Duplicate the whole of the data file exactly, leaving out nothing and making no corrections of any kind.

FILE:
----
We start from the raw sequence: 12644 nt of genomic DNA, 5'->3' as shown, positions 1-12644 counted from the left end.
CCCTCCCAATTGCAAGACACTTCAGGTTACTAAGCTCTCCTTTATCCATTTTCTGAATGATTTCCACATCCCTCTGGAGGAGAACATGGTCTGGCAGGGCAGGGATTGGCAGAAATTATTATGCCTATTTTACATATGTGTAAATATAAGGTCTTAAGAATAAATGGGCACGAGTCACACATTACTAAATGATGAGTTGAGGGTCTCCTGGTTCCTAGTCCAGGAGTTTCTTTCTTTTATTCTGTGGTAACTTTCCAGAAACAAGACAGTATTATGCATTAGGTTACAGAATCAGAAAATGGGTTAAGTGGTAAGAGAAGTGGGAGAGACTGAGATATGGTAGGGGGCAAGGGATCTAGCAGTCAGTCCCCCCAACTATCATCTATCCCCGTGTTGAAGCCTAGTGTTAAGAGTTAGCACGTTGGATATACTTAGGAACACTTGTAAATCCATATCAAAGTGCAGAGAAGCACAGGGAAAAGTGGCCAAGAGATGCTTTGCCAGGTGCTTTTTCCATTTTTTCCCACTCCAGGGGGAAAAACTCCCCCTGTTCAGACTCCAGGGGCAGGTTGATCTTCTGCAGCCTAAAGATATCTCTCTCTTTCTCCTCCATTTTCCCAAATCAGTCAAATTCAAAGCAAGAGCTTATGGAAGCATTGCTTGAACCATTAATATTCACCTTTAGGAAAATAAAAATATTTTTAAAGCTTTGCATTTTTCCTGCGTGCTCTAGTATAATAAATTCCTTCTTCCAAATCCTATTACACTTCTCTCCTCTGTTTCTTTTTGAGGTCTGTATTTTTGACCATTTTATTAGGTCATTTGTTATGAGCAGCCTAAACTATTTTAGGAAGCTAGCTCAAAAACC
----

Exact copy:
We start from the raw sequence: 12644 nt of genomic DNA, 5'->3' as shown, positions 1-12644 counted from the left end.
CCCTCCCAATTGCAAGACACTTCAGGTTACTAAGCTCTCCTTTATCCATTTTCTGAATGATTTCCACATCCCTCTGGAGGAGAACATGGTCTGGCAGGGCAGGGATTGGCAGAAATTATTATGCCTATTTTACATATGTGTAAATATAAGGTCTTAAGAATAAATGGGCACGAGTCACACATTACTAAATGATGAGTTGAGGGTCTCCTGGTTCCTAGTCCAGGAGTTTCTTTCTTTTATTCTGTGGTAACTTTCCAGAAACAAGACAGTATTATGCATTAGGTTACAGAATCAGAAAATGGGTTAAGTGGTAAGAGAAGTGGGAGAGACTGAGATATGGTAGGGGGCAAGGGATCTAGCAGTCAGTCCCCCCAACTATCATCTATCCCCGTGTTGAAGCCTAGTGTTAAGAGTTAGCACGTTGGATATACTTAGGAACACTTGTAAATCCATATCAAAGTGCAGAGAAGCACAGGGAAAAGTGGCCAAGAGATGCTTTGCCAGGTGCTTTTTCCATTTTTTCCCACTCCAGGGGGAAAAACTCCCCCTGTTCAGACTCCAGGGGCAGGTTGATCTTCTGCAGCCTAAAGATATCTCTCTCTTTCTCCTCCATTTTCCCAAATCAGTCAAATTCAAAGCAAGAGCTTATGGAAGCATTGCTTGAACCATTAATATTCACCTTTAGGAAAATAAAAATATTTTTAAAGCTTTGCATTTTTCCTGCGTGCTCTAGTATAATAAATTCCTTCTTCCAAATCCTATTACACTTCTCTCCTCTGTTTCTTTTTGAGGTCTGTATTTTTGACCATTTTATTAGGTCATTTGTTATGAGCAGCCTAAACTATTTTAGGAAGCTAGCTCAAAAACC